Project: Research project

Project Details


DESCRIPTION (provided by applicant): In humans and higher primates, fetal trophoblasts gain access to the lumens of dilated uterine capillaries and migrate along endothelium against the flow of blood eventually remodeling spiral arteries. Our general hypothesis is that migration of trophoblasts within uterine blood vessels is regulated by blood flow-derived shear stress. New data now show that trophoblasts migrate against flow when cultured on top of confluent uterine endothelial cells. To account for these observations, two, not mutually exclusive, mechanisms are proposed. First, we suggest that shear stress causes an asymmetric distribution of immobilized chemokines or adhesion molecules on endothelial cells that generates a haptotactic gradient directing trophoblast migration against flow. Second, we suggest that interaction of trophoblasts with immobilized chemokines and/or adhesion molecules on endothelial cells results in trophoblast activation causing trophoblasts to respond to shear stress by migrating against flow. Four aims will allow us to distinguish these mechanisms and characterize the features that define the shear stress-dependent migratory phenotype. First we will use videomicroscopy to characterize the effect of different levels of shear stress on the directional migration of trophoblasts on uterine endothelial cells. Aim 2 uses confocal microscopy to study the role of chemokines and endothelial adhesion molecules in shear stress-mediated trophoblast migration. We will also use migration checkerboard assays to determine whether chemokine- or adhesion molecule-induced trophoblast migration is haptotactic, chemotactic or chemokinetic. Aim 3 determines the effect of shear stress and trophoblast-endothelial interaction on induction of a migratory trophoblast phenotype. We will use confocal microscopy to characterize the leading edge/trailing edge distribution of CCR5, beta1 integrin, and cytoskeletal elements in trophoblasts exposed to different levels of shear stress in the presence of endothelial cells. Expression of these proteins will be quantiated by laser scanning cytometry, immunoblotting, and quantitative RT-PCR analysis. Function-blocking antibodies will identify the role of trophoblast adhesion molecules and chemokine receptors in flow-induced migration on endothelium. Aim 4 will use quantitative laser scanning cytometry to examine the expression of chemokine receptors, chemokines, and adhesion molecules in intravascular trophoblasts and endothelial cells in serial sections of uterine tissue.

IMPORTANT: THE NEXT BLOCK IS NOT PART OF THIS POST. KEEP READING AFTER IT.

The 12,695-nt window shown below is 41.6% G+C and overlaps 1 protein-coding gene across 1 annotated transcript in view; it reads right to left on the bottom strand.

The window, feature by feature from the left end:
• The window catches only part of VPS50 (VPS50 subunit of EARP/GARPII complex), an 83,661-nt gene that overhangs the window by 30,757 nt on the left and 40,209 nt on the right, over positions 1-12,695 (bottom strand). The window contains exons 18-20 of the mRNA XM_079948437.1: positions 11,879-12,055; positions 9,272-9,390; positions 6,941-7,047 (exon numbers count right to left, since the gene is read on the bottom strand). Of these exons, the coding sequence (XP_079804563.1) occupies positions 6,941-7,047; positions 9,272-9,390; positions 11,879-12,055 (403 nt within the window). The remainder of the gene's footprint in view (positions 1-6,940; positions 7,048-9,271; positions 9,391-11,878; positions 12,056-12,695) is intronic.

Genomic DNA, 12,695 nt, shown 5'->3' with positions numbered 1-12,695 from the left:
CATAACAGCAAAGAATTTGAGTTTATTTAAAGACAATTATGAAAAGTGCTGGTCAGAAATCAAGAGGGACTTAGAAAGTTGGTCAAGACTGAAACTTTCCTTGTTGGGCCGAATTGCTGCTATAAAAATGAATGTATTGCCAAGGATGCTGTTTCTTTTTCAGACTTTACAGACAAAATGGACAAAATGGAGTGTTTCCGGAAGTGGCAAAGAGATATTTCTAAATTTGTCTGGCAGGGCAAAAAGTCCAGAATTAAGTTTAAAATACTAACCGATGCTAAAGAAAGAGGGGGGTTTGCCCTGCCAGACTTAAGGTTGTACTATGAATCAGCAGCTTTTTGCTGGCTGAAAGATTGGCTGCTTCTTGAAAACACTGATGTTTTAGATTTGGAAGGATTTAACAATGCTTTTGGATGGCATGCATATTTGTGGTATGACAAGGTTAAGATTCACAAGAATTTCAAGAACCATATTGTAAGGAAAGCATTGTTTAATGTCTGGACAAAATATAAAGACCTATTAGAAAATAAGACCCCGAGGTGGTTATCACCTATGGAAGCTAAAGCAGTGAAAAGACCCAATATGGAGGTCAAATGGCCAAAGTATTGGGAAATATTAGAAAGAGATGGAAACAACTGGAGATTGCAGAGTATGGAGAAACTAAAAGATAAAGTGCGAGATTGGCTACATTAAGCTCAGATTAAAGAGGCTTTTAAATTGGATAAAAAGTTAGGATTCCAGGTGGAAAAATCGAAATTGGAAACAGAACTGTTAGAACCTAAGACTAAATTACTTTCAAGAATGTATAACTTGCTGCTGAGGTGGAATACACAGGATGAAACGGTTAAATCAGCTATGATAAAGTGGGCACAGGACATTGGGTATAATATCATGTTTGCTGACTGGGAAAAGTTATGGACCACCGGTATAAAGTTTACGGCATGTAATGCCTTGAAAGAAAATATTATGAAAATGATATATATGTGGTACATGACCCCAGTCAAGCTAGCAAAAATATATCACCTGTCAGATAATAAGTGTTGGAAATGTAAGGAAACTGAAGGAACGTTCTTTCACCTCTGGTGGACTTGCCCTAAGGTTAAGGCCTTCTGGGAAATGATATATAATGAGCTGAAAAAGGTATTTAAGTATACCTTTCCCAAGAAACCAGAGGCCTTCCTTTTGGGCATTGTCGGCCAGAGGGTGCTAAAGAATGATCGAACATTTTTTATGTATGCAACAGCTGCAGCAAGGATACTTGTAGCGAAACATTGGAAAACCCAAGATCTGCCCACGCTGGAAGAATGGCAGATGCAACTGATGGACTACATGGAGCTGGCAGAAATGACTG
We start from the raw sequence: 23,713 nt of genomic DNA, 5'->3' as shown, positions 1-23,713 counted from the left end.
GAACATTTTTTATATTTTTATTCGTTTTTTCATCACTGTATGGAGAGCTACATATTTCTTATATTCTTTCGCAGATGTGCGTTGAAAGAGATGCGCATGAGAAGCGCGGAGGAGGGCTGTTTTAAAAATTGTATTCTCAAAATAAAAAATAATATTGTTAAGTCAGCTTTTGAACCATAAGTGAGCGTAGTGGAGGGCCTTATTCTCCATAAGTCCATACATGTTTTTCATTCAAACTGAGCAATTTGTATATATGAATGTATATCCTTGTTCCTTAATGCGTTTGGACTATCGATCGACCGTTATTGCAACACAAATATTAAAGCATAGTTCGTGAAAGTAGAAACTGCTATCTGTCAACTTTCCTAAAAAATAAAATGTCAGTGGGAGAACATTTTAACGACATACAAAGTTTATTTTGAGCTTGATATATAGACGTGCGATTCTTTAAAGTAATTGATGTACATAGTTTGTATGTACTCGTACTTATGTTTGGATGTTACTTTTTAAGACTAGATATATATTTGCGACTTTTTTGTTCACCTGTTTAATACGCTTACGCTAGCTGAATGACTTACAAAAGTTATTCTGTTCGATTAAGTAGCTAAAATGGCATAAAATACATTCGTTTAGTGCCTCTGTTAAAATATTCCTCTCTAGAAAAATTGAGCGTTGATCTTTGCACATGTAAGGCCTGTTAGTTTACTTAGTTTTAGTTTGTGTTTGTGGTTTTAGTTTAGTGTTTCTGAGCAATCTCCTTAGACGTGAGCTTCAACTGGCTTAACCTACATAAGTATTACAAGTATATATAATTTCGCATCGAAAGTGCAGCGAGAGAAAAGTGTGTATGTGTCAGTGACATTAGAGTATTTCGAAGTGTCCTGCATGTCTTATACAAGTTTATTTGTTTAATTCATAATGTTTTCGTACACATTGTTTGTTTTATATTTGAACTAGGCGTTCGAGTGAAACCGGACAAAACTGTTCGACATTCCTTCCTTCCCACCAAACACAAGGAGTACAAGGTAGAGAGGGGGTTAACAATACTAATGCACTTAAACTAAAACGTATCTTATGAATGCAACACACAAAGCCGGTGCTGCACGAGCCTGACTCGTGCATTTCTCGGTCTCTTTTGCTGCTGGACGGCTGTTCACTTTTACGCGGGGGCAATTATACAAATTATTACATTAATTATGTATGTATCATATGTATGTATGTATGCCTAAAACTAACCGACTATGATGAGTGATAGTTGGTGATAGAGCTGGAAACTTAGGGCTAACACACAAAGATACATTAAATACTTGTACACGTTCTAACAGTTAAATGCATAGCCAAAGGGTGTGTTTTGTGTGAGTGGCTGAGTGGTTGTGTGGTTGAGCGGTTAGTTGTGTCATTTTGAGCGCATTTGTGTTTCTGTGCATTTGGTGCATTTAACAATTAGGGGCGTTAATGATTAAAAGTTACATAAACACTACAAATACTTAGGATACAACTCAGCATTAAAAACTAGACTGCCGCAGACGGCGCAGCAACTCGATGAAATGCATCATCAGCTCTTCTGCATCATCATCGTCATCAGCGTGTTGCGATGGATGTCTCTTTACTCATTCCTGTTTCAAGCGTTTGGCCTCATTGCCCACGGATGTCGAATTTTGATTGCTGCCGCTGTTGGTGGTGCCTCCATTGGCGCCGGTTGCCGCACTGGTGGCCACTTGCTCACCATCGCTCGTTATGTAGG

Effective start/end date7/1/015/31/15


  • National Institutes of Health: $334,125.00
  • National Institutes of Health: $326,274.00
  • National Institutes of Health: $304,000.00
  • National Institutes of Health: $360,095.00
  • National Institutes of Health: $382,565.00
  • National Institutes of Health: $374,196.00
  • National Institutes of Health: $381,986.00
  • National Institutes of Health: $334,125.00
  • National Institutes of Health: $392,053.00
  • National Institutes of Health: $384,272.00


  • Medicine(all)


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